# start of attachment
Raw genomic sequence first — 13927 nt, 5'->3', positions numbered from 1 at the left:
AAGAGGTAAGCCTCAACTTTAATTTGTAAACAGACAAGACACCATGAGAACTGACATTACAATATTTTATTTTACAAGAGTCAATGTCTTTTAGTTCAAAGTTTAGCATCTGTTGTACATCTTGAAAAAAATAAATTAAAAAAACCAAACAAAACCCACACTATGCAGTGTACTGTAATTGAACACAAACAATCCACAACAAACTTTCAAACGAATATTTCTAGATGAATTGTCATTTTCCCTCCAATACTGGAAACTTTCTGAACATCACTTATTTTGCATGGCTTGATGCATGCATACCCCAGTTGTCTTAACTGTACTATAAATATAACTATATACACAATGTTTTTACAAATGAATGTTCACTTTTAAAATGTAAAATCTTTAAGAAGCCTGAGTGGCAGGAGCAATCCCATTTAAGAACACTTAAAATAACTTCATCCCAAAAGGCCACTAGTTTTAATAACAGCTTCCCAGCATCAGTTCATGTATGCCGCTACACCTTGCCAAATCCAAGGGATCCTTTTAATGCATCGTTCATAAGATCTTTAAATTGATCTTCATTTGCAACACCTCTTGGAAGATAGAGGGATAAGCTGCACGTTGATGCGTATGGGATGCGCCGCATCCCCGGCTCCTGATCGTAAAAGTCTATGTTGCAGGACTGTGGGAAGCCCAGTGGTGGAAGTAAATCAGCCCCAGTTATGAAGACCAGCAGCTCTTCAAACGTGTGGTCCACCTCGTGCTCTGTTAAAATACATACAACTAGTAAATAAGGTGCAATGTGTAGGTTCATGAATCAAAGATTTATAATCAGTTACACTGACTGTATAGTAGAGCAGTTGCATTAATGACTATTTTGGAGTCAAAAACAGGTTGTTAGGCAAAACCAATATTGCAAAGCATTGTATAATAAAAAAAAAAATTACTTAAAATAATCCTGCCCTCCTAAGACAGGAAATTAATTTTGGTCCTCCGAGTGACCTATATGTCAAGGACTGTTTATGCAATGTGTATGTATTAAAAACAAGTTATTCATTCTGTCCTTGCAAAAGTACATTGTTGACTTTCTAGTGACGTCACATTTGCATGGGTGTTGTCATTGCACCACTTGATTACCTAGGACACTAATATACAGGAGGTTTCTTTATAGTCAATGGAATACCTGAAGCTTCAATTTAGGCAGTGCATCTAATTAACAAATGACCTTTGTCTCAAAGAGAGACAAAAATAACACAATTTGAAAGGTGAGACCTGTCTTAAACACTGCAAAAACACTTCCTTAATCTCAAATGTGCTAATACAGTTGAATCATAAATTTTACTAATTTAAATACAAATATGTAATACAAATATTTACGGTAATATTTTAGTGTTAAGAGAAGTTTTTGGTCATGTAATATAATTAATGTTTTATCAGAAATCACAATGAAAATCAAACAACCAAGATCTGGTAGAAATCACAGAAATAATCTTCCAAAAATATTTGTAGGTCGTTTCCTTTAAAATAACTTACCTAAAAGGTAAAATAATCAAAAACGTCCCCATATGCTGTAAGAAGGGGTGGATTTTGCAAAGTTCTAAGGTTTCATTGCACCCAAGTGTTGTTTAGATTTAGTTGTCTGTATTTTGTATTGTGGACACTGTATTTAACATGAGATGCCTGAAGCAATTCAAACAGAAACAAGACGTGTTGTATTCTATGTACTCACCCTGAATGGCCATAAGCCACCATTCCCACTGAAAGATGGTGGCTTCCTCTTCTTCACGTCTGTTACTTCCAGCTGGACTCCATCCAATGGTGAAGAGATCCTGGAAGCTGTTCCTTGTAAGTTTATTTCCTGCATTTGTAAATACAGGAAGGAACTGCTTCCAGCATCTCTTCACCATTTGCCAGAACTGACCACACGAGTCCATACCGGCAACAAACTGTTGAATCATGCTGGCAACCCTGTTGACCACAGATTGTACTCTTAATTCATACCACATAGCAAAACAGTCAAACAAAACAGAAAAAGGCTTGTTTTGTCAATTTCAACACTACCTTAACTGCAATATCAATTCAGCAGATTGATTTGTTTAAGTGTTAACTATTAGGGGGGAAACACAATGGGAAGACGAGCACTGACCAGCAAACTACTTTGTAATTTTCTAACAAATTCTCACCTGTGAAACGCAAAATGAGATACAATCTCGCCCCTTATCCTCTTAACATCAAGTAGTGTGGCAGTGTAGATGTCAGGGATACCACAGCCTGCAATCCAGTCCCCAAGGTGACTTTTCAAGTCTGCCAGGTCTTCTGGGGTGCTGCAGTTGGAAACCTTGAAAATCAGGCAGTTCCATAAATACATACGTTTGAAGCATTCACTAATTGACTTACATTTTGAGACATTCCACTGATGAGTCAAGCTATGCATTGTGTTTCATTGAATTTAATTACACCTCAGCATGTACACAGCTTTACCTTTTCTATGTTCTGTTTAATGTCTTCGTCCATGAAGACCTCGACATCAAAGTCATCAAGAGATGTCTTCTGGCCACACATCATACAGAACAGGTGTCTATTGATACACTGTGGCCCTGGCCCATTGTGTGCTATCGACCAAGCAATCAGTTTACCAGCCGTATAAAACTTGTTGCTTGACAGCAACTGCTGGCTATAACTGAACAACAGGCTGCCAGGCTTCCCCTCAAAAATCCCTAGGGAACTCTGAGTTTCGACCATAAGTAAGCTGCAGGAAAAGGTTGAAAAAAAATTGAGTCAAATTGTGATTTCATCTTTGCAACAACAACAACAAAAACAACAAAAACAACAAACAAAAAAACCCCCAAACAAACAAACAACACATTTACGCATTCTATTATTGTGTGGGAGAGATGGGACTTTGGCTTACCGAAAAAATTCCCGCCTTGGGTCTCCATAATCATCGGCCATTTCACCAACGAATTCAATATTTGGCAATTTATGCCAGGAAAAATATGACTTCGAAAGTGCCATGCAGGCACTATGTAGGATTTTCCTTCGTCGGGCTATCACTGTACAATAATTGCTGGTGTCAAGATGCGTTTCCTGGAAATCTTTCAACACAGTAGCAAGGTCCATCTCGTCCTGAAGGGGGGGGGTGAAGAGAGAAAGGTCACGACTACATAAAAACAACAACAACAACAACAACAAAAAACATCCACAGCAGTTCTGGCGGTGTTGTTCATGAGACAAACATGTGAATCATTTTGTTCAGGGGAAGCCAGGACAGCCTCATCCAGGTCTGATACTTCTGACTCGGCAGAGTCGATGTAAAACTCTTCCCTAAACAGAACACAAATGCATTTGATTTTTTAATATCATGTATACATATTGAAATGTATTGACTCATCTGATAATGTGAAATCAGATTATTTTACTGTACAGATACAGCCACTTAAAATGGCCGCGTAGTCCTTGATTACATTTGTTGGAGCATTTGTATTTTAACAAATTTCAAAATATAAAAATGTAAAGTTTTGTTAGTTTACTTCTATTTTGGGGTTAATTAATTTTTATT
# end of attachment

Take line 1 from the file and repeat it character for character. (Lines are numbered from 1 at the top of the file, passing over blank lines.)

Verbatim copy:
Raw genomic sequence first — 13927 nt, 5'->3', positions numbered from 1 at the left: